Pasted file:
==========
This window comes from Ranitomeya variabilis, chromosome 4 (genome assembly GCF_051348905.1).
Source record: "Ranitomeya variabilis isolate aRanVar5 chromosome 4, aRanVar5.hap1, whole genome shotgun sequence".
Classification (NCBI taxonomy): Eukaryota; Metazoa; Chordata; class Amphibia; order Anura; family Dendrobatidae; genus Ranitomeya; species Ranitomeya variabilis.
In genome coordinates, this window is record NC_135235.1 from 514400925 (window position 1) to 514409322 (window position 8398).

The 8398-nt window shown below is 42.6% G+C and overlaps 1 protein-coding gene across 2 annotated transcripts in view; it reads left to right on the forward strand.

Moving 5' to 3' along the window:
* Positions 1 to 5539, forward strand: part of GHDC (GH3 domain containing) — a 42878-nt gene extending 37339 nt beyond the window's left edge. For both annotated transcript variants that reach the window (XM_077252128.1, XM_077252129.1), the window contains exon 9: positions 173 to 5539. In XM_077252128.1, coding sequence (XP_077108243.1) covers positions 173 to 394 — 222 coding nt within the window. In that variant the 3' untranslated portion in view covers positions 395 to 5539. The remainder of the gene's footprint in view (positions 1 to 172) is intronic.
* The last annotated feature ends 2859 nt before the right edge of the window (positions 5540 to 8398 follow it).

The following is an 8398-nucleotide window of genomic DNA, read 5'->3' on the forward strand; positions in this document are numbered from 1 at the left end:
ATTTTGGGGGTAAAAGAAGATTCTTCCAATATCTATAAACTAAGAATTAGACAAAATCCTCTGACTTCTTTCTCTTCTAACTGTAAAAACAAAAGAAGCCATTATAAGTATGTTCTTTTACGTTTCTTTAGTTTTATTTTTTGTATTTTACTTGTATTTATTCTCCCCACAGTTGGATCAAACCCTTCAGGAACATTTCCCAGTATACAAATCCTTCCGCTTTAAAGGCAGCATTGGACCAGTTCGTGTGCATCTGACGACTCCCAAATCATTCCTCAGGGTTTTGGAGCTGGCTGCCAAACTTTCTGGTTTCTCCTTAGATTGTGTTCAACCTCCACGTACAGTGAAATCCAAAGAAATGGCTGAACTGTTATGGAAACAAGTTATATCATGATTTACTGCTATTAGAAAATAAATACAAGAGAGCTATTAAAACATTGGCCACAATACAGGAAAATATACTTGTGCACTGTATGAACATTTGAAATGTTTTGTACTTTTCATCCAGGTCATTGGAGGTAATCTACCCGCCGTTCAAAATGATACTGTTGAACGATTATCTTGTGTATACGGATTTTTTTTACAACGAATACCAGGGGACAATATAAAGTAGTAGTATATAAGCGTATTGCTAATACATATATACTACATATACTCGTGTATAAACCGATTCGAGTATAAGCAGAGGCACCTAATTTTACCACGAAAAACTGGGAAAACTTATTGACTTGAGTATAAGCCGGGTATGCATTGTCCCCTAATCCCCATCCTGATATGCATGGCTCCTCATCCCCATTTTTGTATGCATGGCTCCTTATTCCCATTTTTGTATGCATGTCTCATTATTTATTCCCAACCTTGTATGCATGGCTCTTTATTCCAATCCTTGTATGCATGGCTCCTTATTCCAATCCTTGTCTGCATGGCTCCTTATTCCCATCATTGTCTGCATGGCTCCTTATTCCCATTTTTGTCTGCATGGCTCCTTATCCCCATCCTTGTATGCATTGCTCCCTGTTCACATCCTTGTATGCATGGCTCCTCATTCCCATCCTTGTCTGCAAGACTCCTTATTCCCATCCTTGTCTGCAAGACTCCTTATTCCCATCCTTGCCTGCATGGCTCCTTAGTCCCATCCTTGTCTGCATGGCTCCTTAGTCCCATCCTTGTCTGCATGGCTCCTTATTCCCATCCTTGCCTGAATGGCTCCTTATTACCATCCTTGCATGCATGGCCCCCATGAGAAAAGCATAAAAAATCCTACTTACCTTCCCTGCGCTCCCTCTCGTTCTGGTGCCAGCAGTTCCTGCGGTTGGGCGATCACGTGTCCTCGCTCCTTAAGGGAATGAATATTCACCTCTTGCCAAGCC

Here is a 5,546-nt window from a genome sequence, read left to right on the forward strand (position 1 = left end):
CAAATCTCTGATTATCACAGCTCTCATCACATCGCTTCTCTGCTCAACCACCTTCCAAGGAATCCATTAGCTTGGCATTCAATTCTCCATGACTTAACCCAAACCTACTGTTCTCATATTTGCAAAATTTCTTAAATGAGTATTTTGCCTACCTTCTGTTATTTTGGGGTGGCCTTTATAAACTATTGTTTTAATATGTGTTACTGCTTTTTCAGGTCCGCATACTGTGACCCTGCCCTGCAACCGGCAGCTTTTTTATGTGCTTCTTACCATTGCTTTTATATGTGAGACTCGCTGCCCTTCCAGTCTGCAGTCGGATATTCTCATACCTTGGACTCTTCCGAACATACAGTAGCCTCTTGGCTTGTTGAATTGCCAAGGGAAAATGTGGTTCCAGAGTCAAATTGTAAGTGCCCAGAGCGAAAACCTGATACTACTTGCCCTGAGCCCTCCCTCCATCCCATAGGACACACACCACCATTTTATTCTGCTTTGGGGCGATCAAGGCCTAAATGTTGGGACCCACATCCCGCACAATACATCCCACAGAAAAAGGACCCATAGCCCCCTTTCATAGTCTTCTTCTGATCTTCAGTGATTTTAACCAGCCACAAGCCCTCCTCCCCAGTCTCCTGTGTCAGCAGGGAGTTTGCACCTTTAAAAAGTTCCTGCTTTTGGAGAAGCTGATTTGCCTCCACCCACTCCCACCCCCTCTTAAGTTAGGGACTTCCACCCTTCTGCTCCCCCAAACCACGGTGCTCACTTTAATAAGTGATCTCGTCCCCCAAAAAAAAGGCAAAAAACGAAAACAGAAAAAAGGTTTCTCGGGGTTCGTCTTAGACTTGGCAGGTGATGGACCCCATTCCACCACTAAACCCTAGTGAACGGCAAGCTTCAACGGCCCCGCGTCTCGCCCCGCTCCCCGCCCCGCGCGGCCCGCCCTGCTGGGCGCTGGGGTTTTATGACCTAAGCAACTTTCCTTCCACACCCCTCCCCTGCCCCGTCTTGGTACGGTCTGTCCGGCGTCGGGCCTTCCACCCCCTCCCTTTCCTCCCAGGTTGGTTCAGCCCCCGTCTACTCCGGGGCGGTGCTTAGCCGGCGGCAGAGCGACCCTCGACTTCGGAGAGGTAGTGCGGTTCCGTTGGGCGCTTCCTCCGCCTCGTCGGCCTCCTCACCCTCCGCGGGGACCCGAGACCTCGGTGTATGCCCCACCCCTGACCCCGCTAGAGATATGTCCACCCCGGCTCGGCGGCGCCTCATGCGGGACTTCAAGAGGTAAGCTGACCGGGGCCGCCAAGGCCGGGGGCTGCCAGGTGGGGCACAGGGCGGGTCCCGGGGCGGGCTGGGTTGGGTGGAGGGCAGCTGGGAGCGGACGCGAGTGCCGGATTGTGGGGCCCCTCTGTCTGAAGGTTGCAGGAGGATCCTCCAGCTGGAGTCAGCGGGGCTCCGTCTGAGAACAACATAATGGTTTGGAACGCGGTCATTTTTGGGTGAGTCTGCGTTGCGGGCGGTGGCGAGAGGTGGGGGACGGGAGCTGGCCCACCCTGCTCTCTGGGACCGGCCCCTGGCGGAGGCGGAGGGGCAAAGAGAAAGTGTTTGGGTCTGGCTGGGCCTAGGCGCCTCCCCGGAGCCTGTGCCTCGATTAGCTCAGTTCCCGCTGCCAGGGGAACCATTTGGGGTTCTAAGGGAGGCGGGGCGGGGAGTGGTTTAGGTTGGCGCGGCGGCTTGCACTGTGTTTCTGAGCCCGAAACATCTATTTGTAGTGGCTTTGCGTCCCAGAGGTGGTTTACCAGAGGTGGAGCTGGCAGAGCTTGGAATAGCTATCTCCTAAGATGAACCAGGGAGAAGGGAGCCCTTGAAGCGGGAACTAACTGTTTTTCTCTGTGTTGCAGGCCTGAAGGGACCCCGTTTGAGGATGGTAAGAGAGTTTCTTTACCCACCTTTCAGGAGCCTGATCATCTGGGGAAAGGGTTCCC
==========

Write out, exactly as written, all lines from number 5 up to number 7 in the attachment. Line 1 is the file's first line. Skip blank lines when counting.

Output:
The 8398-nt window shown below is 42.6% G+C and overlaps 1 protein-coding gene across 2 annotated transcripts in view; it reads left to right on the forward strand.

Moving 5' to 3' along the window:
* Positions 1 to 5539, forward strand: part of GHDC (GH3 domain containing) — a 42878-nt gene extending 37339 nt beyond the window's left edge. For both annotated transcript variants that reach the window (XM_077252128.1, XM_077252129.1), the window contains exon 9: positions 173 to 5539. In XM_077252128.1, coding sequence (XP_077108243.1) covers positions 173 to 394 — 222 coding nt within the window. In that variant the 3' untranslated portion in view covers positions 395 to 5539. The remainder of the gene's footprint in view (positions 1 to 172) is intronic.